R&D trends and history

 
21 Nov 2000

The presidential race is not the only election in which the results are questioned and recounts considered. Results are not yet final in at least one Senate contest and several House races. Although it is certain that Republicans will hold onto the majority in both chambers - by slimmer margins than in the 106th Congress - the final numbers are still awaited. This FYI looks at possible changes in committee leadership that could impact R&D within federal departments and agencies tracked by FYI.

 
20 Oct 2000

A National Academies committee has identified obstacles to the appointment of federal senior level science and technology administrators, and has made recommendations for reducing these problems. One of their most important recommendations was that the next president appoint his Assistant to the President for Science and Technology as quickly as possible.

 
10 Oct 2000

When Congress adjourns this month all bills that are still pending before it will die. Included in the obituary is likely to be legislation that would authorize the doubling of federal civilian R&D over the next ten years. Despite repeated passage in the Senate of bills that would accomplish this goal, the bill has never cleared the House Science Committee.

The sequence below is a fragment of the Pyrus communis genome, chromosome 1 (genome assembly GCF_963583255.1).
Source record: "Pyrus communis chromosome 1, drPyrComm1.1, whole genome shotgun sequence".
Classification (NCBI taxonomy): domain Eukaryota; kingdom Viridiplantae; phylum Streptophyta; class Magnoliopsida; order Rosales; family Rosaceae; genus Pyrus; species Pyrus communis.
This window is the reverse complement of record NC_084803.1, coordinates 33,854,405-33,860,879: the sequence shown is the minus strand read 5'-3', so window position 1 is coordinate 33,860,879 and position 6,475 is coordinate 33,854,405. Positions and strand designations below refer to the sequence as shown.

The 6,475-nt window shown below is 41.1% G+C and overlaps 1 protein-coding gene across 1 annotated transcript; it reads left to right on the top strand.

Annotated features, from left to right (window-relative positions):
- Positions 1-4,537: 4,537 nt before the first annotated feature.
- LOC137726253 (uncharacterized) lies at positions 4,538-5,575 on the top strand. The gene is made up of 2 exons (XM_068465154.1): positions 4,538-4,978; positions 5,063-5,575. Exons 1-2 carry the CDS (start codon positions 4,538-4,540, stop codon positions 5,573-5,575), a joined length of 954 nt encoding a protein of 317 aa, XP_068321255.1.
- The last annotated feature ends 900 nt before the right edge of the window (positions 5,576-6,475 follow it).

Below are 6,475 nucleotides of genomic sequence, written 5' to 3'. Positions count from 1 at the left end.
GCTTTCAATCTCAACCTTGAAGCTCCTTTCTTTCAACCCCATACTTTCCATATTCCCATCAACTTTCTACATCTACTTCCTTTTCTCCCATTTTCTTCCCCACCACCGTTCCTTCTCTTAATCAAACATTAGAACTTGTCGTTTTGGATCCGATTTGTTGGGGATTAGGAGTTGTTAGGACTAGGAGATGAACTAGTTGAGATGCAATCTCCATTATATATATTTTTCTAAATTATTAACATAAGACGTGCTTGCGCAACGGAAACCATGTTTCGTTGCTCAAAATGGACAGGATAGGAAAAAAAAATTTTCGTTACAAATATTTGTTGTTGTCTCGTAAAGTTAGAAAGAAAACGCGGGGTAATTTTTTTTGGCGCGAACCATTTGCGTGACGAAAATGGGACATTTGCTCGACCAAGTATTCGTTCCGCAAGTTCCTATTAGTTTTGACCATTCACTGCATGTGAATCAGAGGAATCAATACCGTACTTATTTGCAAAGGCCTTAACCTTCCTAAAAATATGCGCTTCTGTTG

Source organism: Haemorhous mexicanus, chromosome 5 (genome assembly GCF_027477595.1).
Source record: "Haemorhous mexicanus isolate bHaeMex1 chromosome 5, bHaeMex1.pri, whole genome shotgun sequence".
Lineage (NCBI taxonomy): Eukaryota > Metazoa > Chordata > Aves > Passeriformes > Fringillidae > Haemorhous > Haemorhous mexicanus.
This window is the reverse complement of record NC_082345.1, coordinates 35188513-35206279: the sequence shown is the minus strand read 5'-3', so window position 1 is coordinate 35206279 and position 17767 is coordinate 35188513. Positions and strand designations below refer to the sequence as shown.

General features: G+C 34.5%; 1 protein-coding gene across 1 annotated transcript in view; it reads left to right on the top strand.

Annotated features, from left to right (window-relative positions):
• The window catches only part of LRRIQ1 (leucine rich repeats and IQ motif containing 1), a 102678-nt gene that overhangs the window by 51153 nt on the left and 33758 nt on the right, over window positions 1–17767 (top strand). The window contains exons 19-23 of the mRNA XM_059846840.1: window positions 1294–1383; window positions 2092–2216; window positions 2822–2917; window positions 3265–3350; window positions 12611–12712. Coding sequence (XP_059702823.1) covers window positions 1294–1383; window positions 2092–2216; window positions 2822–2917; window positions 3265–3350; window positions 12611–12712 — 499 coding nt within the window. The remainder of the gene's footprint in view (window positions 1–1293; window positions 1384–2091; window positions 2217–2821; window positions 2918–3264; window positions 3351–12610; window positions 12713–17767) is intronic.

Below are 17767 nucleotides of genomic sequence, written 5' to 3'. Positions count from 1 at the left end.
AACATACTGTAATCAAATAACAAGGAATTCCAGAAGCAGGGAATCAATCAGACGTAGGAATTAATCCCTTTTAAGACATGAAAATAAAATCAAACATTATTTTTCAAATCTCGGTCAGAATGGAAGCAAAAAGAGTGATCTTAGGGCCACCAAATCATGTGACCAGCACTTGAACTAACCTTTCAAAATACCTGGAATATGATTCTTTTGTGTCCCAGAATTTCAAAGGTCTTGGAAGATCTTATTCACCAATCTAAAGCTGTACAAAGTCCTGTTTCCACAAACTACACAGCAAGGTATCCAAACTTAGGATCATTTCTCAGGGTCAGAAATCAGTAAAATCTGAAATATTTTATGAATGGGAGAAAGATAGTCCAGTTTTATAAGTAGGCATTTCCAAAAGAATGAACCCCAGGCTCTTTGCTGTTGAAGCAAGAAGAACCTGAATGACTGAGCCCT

21 Jun 2000

"Given the importance of federal R&D investments to the nation, states, and localities, amazingly little information is available about them that is complete, detailed, and current." - new RAND report on Federal R&D

 
15 Jun 2000

After reports last year of cost overruns and mismanagement in construction of the National Ignition Facility (NIF), DOE was forced to restructure the project. Congress, in its FY 2000 appropriations bill, demanded new cost and schedule estimates for NIF.

 
13 Jun 2000

During the recently-completed U.S.-Russian summit in Moscow, the two countries announced a formal agreement on disposal of excess nuclear weapons-grade plutonium. The agreement was announced in a joint statement on June 4.

 
6 Jun 2000

Earlier this year, the Council of the American Astronomical Society issued the following open letter, which appeared in this month's AAS Newsletter. The impetus for this statement was the Kansas State Board of Education decision on the teaching of evolution. This open letter was signed by AAS President Robert D. Gehrz.

"To Whom It May Concern:

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